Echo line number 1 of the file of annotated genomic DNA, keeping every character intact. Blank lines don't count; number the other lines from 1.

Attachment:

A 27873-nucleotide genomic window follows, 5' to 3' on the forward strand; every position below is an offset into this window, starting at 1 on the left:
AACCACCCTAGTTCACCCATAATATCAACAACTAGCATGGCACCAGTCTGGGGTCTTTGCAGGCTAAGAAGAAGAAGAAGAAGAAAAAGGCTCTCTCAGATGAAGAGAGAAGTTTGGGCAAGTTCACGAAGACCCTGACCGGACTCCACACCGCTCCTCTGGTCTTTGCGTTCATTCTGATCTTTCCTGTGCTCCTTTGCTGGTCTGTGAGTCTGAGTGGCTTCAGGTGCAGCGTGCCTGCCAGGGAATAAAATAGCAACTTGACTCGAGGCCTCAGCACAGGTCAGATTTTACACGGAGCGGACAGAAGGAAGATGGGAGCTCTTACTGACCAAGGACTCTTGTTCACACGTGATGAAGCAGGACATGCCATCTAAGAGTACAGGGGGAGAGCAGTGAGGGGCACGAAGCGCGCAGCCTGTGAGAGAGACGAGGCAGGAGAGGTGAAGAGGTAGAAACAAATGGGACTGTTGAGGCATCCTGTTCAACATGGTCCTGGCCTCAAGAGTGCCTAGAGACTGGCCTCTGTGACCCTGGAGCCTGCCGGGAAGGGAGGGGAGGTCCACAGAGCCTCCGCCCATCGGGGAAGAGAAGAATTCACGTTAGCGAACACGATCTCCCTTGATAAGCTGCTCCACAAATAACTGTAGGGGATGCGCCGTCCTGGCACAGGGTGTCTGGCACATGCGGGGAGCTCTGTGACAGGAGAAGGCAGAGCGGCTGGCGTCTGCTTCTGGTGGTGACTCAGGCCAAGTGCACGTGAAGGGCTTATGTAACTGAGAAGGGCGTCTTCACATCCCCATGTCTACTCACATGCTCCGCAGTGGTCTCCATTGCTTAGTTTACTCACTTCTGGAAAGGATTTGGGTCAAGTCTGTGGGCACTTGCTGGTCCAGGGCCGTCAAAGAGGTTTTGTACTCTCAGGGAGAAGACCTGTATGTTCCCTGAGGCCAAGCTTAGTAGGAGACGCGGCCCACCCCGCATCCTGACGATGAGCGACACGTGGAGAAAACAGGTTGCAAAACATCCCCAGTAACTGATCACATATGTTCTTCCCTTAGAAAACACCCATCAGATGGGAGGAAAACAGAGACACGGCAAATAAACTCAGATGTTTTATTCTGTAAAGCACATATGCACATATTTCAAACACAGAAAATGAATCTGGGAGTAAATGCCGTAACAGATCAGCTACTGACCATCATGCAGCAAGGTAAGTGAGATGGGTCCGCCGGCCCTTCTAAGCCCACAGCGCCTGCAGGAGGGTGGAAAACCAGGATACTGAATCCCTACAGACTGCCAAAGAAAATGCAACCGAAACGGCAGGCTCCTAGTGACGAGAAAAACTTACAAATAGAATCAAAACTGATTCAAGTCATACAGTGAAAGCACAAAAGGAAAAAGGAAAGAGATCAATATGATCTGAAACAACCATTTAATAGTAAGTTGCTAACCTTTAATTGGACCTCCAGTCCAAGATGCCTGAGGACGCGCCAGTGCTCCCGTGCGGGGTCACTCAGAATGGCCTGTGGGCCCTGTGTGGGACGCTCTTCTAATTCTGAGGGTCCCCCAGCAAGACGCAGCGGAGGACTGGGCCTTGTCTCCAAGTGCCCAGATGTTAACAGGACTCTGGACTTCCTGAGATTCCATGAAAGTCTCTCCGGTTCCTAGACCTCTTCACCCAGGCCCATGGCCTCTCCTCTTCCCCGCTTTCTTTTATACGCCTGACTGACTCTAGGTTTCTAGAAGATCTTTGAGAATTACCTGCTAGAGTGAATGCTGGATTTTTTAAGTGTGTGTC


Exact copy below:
A 27873-nucleotide genomic window follows, 5' to 3' on the forward strand; every position below is an offset into this window, starting at 1 on the left: